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Of maize and men: the effect of a New World crop on population and economic growth in China

Author

Listed:
  • Shuo Chen

    () (Fudan University)

  • James Kai-sing Kung

    () (Hong Kong University of Science and Technology)

Abstract

Abstract We examine the question of whether China was trapped within a Malthusian regime at a time when Western Europe had all but emerged from it. By applying a difference-in-differences analysis to maize adoption in China from 1600 to 1910, we find that cultivation of this New World crop failed to raise per capita income. While maize accounted for a nearly 19 % increase in the Chinese population during 1776–1910, its effect on urbanization and real wages was not pronounced. Our results are robust to different sample selection procedures, to the control of variables pertinent to Malthusian “positive checks”, to different measures of economic growth and to data modifications. Our study thus provides rich empirical support to the claim that under the conditions in eighteenth- and nineteenth-century China, new agricultural technologies led to the Malthusian outcome of population growth without wage increases and urbanization.

Suggested Citation

  • Shuo Chen & James Kai-sing Kung, 2016. "Of maize and men: the effect of a New World crop on population and economic growth in China," Journal of Economic Growth, Springer, vol. 21(1), pages 71-99, March.
  • Handle: RePEc:kap:jecgro:v:21:y:2016:i:1:d:10.1007_s10887-016-9125-8
    DOI: 10.1007/s10887-016-9125-8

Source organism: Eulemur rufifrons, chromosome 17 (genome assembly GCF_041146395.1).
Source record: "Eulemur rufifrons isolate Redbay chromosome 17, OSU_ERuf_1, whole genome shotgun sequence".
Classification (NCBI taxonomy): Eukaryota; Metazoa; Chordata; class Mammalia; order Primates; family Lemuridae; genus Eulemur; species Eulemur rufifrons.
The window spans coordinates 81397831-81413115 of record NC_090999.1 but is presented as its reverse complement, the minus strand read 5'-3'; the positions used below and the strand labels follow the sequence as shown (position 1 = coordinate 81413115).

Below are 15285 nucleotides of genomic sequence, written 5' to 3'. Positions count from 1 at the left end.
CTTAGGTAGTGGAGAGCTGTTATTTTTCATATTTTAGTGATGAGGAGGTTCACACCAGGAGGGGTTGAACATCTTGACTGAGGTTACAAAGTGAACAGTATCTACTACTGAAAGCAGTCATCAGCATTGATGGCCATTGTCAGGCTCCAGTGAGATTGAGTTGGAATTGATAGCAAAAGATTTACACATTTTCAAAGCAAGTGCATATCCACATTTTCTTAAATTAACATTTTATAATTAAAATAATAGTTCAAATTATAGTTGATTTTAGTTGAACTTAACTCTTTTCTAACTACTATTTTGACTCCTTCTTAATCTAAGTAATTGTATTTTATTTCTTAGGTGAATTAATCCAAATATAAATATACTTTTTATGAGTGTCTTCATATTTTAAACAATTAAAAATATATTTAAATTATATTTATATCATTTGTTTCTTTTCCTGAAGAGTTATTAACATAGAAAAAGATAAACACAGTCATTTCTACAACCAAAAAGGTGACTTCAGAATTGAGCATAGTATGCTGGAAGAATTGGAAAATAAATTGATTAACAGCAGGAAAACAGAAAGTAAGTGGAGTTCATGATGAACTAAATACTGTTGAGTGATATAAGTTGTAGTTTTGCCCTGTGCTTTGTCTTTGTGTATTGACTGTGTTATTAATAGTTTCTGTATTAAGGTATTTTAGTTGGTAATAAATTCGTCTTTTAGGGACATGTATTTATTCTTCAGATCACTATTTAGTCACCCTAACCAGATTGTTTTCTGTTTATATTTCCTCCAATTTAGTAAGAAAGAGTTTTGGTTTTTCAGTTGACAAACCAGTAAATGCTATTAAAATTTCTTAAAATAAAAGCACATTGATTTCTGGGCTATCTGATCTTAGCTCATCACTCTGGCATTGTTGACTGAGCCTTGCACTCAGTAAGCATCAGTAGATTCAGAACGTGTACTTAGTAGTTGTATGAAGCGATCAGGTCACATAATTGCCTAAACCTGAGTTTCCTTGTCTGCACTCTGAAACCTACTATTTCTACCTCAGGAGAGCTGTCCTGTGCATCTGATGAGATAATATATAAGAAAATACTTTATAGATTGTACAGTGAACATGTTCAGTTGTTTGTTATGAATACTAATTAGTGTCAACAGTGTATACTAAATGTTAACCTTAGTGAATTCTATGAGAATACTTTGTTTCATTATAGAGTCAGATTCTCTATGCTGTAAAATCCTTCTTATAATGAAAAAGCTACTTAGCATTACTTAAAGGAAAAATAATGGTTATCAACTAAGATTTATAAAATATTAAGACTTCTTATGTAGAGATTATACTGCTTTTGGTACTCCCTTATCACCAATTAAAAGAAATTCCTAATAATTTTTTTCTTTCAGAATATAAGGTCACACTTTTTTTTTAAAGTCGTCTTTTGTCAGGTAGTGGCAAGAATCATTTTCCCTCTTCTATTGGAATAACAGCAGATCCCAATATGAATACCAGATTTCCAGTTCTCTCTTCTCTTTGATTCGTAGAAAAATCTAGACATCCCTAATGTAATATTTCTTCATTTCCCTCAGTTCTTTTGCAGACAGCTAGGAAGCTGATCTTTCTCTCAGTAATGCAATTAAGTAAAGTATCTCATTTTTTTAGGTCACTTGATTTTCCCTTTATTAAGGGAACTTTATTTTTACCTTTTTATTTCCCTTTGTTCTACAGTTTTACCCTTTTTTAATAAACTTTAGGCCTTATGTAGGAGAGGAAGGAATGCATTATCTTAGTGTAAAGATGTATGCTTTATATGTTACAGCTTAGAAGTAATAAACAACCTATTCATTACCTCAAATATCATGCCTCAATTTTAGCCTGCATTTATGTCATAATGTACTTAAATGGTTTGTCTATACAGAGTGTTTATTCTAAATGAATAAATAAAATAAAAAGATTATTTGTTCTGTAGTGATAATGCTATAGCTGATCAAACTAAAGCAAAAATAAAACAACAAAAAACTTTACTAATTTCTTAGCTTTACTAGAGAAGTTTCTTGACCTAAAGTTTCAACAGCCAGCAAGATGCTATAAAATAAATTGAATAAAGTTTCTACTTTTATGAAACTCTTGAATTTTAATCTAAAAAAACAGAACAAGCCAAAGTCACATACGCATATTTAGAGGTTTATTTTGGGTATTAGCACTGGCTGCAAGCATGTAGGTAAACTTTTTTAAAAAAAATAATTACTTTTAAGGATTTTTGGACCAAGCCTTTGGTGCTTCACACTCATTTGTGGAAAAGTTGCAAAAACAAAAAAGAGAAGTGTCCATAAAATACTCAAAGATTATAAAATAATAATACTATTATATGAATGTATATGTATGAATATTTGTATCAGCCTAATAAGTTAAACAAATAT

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    Cited by:

    1. Peter Sandholt Jensen & Markus Lampe & Paul Sharp & Christian Volmar Skovsgaard, 2018. "‘Getting to Denmark’: the Role of Elites for Development," Working Papers 0125, European Historical Economics Society (EHES).
    2. Carillo, Mario Francesco, 2018. "Agricultural policy and long-run development: evidence from Mussolini's Battle for Grain," MPRA Paper 88941, University Library of Munich, Germany.
    3. Cherniwchan, Jevan & Moreno-Cruz, Juan, 2019. "Maize and precolonial Africa," Journal of Development Economics, Elsevier, vol. 136(C), pages 137-150.
    4. Liang, Ruobing & Wang, Xiaobing & Yamauchi, Futoshi, 2018. "Cotton Revolution And Widow Chastity In Ming And Qing China," 2018 Annual Meeting, August 5-7, Washington, D.C. 274177, Agricultural and Applied Economics Association.
    5. Deng, Kent & Shengmin, Sun, 2019. "China’s extraordinary population expansion and its determinants during the qing period, 1644-1911," LSE Research Online Documents on Economics 100921, London School of Economics and Political Science, LSE Library.
    6. Jean-Louis Combes & Mary-Françoise Renard & Shuo Shi, 2020. "Have unequal treaties fostered domestic market integration in Late Imperial China ?," Working Papers hal-02619286, HAL.
    7. Mitchener, Kris James & Ma, Debin, 2016. "Introduction to the special issue: a new economic history of China," LSE Research Online Documents on Economics 69191, London School of Economics and Political Science, LSE Library.
    8. Torben Dall Schmidt & Peter Sandholt Jensen & Amber Naz, 2018. "Agricultural productivity and economic development: the contribution of clover to structural transformation in Denmark," Journal of Economic Growth, Springer, vol. 23(4), pages 387-426, December.

    More about this item

    Keywords

    Malthus; New World crops; Maize; Population density; Economic growth; China;

    JEL classification:

    • J1 - Labor and Demographic Economics - - Demographic Economics
    • N5 - Economic History - - Agriculture, Natural Resources, Environment and Extractive Industries
    • O11 - Economic Development, Innovation, Technological Change, and Growth - - Economic Development - - - Macroeconomic Analyses of Economic Development

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